By Jennifer (Smith) Schuler
With Valentine’s Day having arrived today, many of us may be scrambling for last minute cards and gifts for our spouses, children, other family members, and even good friends. This may especially be the case for those of us who have been buried under several feet of snow the past few days!
There are so many popular presents that are typically given on this day – fragrant flowers, delectable chocolates or other candies, cuddly teddy bears, lacy lingerie, sparkly jewelry. In the 19th century, however, valentines were more of the homemade kind. How many of us receive love poetry these days? Actually, I happen to be (and please don’t hate me, ladies) one of those lucky women who receive the traditional gifts on Valentine’s Day, and love poetry to boot. My husband just seems able to let the thoughts he has in his mind flow through his heart, and out the tip of his pen right on to his valentine paper. His “poems” are really more like free-flowing paragraphs that read like poetry. They’re beautiful and touching. And then there are the envelopes he puts his letter, poem, or card in. It was not until I married him that I discovered he can draw – and what begins as a doodle can turn into a rather elaborate sketch on the outside of the envelope portraying something about me, our family, or our life together.
Although there certainly are many popular poets (the poet “greats”) most people who write poetry are just “every day” people who seem to be able to create a poem out of thin air – my husband being one of them. He has what I consider a “poetic flow” when he writes those loving words to me.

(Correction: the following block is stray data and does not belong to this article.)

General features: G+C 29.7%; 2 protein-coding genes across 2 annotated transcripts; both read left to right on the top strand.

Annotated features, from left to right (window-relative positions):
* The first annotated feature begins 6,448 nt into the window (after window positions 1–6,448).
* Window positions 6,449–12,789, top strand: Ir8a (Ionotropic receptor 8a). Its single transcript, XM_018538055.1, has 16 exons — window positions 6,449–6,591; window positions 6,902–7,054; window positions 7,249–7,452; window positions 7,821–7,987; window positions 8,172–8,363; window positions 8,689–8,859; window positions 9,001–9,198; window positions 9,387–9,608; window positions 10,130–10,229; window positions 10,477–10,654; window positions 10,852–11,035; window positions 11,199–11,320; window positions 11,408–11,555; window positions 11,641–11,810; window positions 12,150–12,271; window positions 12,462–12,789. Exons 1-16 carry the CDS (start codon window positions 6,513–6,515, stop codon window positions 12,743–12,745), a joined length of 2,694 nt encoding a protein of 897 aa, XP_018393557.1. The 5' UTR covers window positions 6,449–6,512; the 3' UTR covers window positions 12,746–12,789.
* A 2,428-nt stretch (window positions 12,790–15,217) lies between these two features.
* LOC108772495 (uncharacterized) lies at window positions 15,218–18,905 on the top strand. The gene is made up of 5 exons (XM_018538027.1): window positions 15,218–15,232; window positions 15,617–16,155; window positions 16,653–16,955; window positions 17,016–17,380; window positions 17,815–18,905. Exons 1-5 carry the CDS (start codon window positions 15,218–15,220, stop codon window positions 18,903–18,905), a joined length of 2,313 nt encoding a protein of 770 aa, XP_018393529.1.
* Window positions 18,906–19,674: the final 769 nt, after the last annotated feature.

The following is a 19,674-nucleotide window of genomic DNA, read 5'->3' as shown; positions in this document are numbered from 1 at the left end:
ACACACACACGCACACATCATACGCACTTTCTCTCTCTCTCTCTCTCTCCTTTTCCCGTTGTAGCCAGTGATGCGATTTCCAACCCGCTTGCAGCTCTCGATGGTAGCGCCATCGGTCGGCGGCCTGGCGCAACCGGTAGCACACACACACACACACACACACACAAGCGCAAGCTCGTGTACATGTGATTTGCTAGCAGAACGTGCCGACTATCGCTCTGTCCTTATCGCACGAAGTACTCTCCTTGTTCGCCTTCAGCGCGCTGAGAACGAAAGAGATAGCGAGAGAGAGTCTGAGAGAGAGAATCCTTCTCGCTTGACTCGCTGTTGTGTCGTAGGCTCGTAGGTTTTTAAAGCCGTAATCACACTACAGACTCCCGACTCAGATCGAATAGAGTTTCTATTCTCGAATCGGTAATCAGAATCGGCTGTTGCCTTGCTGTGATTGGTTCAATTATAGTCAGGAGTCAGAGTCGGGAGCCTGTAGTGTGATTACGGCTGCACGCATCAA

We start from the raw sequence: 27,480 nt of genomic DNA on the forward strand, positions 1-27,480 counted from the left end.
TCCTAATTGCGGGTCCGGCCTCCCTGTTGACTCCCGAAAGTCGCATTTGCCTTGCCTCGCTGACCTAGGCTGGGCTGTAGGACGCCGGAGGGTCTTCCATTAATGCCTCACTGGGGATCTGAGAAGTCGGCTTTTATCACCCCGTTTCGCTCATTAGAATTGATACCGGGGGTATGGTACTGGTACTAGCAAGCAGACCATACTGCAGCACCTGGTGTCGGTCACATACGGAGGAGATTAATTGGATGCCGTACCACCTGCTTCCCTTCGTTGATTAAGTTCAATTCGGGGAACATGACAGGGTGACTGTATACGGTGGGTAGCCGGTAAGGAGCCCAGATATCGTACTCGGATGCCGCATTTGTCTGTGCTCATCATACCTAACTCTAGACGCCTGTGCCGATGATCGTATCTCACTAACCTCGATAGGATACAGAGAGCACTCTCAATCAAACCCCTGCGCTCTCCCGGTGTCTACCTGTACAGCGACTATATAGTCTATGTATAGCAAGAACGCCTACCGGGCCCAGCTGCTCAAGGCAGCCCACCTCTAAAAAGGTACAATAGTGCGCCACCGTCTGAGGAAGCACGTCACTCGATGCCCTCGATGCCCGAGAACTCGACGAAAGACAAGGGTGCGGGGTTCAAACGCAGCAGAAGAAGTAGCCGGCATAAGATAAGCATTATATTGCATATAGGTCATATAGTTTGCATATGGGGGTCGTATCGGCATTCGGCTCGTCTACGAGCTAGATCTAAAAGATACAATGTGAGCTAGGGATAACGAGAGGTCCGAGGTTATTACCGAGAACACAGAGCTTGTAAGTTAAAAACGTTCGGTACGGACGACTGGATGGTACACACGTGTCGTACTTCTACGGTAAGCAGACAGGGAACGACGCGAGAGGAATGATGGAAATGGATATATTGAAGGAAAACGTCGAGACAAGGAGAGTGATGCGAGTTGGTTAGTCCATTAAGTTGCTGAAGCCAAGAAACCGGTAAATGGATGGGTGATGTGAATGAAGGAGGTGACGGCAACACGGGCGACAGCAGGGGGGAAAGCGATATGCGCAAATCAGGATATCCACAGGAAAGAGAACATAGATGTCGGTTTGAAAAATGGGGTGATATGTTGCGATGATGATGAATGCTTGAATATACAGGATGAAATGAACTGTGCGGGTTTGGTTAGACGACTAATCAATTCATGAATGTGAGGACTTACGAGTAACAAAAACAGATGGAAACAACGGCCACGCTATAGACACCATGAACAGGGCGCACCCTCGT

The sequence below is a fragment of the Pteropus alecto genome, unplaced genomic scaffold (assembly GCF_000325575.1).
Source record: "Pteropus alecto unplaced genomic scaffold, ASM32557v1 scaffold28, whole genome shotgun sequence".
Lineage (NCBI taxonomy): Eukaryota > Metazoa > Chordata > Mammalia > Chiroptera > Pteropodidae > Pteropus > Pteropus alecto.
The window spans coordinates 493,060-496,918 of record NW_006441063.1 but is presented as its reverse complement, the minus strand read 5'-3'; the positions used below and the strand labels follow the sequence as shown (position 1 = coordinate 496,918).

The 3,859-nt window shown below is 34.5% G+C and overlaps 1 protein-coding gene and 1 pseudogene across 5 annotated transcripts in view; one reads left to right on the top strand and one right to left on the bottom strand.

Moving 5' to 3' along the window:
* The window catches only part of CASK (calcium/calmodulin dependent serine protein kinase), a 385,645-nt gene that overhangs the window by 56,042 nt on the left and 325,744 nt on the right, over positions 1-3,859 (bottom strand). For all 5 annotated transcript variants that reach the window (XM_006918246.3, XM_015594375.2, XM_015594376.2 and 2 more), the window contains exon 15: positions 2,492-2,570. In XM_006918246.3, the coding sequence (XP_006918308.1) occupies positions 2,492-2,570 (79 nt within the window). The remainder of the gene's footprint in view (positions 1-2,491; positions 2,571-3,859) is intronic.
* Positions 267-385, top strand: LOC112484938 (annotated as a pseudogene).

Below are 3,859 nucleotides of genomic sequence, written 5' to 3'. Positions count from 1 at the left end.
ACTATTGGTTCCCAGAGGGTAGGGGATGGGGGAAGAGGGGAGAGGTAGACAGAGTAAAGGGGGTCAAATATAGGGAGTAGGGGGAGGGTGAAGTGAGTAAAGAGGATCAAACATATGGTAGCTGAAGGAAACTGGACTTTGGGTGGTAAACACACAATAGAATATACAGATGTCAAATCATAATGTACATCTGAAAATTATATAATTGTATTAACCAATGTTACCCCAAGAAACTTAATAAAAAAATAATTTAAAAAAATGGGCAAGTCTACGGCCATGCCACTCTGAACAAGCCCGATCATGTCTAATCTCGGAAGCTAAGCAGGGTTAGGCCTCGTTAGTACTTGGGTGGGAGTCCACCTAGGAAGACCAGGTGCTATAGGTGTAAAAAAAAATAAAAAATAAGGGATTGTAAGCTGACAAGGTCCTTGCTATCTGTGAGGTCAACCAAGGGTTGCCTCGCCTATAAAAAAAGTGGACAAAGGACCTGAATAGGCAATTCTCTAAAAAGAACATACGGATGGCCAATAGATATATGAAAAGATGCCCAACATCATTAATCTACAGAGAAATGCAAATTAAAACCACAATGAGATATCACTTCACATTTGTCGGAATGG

I know a poet – and a poem – when I see one!
When you think of a poet – whether one of the “greats,” a local or less well known poet, or even just someone who enjoys writing poetry; how do you picture their personality or what is going on in their lives? Are they excessively happy? Depressed? Brooding? Mysterious? Also, what defines a well put together poem? The “flow” of the poem? The pentameter (poetic meter based on length and type of syllables used – iambic or dactylic) used? The length of the poem? Whether the poem is comprised of rhyming verse or not? If the poem is one to which you can relate? The form (physical structure) of the poem?
All of these elements are potential considerations when looking at poetry. No matter how you picture the author of poetry going about constructing those lines and forming them into conveyed thoughts, though, there is always some kind of emotion behind a poem and a form which the poet found best expresses it.
How many forms?